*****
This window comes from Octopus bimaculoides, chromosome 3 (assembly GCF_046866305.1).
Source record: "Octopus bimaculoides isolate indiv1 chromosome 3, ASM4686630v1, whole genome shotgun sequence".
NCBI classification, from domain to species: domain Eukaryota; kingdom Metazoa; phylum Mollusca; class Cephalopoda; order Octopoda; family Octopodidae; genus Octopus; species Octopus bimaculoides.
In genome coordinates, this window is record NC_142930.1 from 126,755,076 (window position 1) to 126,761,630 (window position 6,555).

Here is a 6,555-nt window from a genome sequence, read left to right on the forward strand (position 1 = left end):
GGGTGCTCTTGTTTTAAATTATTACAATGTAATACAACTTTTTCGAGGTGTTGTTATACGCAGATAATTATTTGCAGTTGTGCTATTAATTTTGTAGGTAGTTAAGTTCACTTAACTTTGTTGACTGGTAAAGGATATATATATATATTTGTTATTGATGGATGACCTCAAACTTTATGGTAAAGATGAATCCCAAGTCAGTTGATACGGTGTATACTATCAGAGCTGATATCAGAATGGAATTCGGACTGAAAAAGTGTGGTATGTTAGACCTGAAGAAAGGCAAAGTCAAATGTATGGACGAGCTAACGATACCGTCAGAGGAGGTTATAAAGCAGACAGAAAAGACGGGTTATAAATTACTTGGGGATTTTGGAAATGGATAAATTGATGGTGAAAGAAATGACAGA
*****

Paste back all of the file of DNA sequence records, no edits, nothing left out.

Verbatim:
This window comes from Octopus bimaculoides, chromosome 3 (assembly GCF_046866305.1).
Source record: "Octopus bimaculoides isolate indiv1 chromosome 3, ASM4686630v1, whole genome shotgun sequence".
NCBI classification, from domain to species: domain Eukaryota; kingdom Metazoa; phylum Mollusca; class Cephalopoda; order Octopoda; family Octopodidae; genus Octopus; species Octopus bimaculoides.
In genome coordinates, this window is record NC_142930.1 from 126,755,076 (window position 1) to 126,761,630 (window position 6,555).

Here is a 6,555-nt window from a genome sequence, read left to right on the forward strand (position 1 = left end):
GGGTGCTCTTGTTTTAAATTATTACAATGTAATACAACTTTTTCGAGGTGTTGTTATACGCAGATAATTATTTGCAGTTGTGCTATTAATTTTGTAGGTAGTTAAGTTCACTTAACTTTGTTGACTGGTAAAGGATATATATATATATTTGTTATTGATGGATGACCTCAAACTTTATGGTAAAGATGAATCCCAAGTCAGTTGATACGGTGTATACTATCAGAGCTGATATCAGAATGGAATTCGGACTGAAAAAGTGTGGTATGTTAGACCTGAAGAAAGGCAAAGTCAAATGTATGGACGAGCTAACGATACCGTCAGAGGAGGTTATAAAGCAGACAGAAAAGACGGGTTATAAATTACTTGGGGATTTTGGAAATGGATAAATTGATGGTGAAAGAAATGACAGA